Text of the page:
The common core in every effort to change must be “a shift in direction away from dependence on one’s own resources for life to dependence on God” (Crabb, 211).

In our next lesson, we will consider Keith Miller’s proposed adaptation of the Twelve Step program developed by Alcoholics Anonymous. Is it possible this could be helpful as we seek to cooperate with the grace of God?


Charity Gayle

Last night, for the first time, Susan and I joined with about 650 other people to worship our Lord Jesus Christ with Charity Gayle at The Sanctuary UPC in Hazelwood, Missouri, where Mitchell Bland is pastor. It was a truly awesome experience.

From the first song until the last, the presence of the Holy Spirit filled the room.

Each song was biblically sound, reflecting deep truths about God’s identity and the human condition. As we sang, I thought of the ways we were sharing together in fulfilling Paul’s twice-stated admonition:

Speaking to yourselves in psalms and hymns and spiritual songs, singing and making melody in your heart to the Lord (Ephesians 5:19).

Let the word of Christ dwell in you richly in all wisdom; teaching and admonishing one another in psalms and hymns and spiritual songs, singing with grace in your hearts to the Lord (Colossians 3:16).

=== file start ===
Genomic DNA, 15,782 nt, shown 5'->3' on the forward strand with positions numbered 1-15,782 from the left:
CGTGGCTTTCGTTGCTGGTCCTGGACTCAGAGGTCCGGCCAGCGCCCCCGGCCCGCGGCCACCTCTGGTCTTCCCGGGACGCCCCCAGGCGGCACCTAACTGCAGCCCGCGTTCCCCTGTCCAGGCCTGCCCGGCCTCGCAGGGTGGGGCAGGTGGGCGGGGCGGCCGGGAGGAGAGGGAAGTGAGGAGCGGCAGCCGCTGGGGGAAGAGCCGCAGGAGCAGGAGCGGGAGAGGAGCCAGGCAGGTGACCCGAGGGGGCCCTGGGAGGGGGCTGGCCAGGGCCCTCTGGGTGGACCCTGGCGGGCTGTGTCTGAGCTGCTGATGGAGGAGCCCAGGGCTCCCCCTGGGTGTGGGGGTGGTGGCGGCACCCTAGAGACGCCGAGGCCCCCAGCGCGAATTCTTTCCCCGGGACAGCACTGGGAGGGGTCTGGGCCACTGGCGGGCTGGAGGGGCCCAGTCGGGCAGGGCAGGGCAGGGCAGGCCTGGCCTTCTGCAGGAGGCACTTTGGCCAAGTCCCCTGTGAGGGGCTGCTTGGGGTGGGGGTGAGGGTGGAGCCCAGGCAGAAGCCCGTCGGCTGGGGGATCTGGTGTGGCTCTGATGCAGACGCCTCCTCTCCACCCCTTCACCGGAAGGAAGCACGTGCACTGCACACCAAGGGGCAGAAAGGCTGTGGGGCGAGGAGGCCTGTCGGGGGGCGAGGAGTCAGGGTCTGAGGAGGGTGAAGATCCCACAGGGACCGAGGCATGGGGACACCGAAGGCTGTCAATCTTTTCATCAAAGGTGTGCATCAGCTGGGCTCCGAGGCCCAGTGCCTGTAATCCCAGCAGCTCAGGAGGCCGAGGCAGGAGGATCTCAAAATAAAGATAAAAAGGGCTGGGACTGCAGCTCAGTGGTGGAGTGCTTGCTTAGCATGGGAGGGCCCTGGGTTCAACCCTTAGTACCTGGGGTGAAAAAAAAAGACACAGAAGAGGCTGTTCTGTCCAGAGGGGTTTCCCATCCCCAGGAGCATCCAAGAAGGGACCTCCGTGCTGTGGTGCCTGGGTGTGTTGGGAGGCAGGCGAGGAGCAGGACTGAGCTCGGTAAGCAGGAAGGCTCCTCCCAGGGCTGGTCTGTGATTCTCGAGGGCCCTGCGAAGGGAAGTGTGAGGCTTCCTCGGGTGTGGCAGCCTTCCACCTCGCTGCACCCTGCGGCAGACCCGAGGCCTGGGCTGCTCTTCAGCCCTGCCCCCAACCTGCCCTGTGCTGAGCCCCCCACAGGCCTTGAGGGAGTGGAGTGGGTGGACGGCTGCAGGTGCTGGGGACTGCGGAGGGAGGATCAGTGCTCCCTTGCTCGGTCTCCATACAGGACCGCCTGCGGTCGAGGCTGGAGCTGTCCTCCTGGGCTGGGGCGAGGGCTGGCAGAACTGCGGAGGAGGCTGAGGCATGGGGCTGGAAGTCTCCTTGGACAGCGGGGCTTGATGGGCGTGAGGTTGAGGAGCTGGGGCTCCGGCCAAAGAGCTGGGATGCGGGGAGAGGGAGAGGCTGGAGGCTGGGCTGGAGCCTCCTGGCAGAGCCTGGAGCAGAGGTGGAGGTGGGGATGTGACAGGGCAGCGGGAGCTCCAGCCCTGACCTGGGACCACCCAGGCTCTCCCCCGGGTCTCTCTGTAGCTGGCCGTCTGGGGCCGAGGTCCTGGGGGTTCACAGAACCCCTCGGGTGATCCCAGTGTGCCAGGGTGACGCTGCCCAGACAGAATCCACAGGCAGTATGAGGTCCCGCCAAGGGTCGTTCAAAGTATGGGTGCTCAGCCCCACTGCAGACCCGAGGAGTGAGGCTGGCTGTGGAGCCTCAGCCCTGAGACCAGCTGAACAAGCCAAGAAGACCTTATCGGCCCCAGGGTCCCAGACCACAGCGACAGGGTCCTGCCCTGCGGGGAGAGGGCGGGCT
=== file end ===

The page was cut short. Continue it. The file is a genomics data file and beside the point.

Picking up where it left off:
We were singing psalms, many drawn from the inspired psalter itself. Since many of the words we sang originated in Scripture, they were spiritual. During some of His last words before His ascension, Jesus said all things must be fulfilled which were written concerning Him in the law, the prophets, and the psalms. Thus, we were singing words about Christ. As we sang them, these words taught and admonished us.

I was refreshed and strengthened spiritually, emotionally, and even physically by the experience. I would do it again.

I am now in the process of writing the second volume of my commentary on Psalms. Specifically, I am working on Psalm 80. As I worked on this project this week, I remembered an interesting difference between the way English translations typically render a phrase in the superscriptions: to the chief musician. This occurs fifty-five times.

But the Septuagint, the Greek translation of the Hebrew Scriptures that is most commonly used by those who wrote the New Testament, translates the phrase: For the end. The same fifty-five psalms that read “to the chief musician” in the KJV and other English translations from Hebrew read “for the end” when translated from Greek to English by the Septuagint.

As Ray Lubeck, one of my professors when I was a seminary student pointed out, for the Septuagint, all the songs in Psalms are “end time songs.” They have an eschatological focus. They look forward to the coming of the Messiah, Jesus Christ! We cannot sing these inspired songs without our spirit being stirred in anticipation of this glorious event.

Charity was powerfully accompanied by her husband, Ryan Kennedy. The band of musicians and singers traveling with them consisted largely of Spirit-filled people from the Pentecostals of Alexandria (POA) who participate in leading worship there.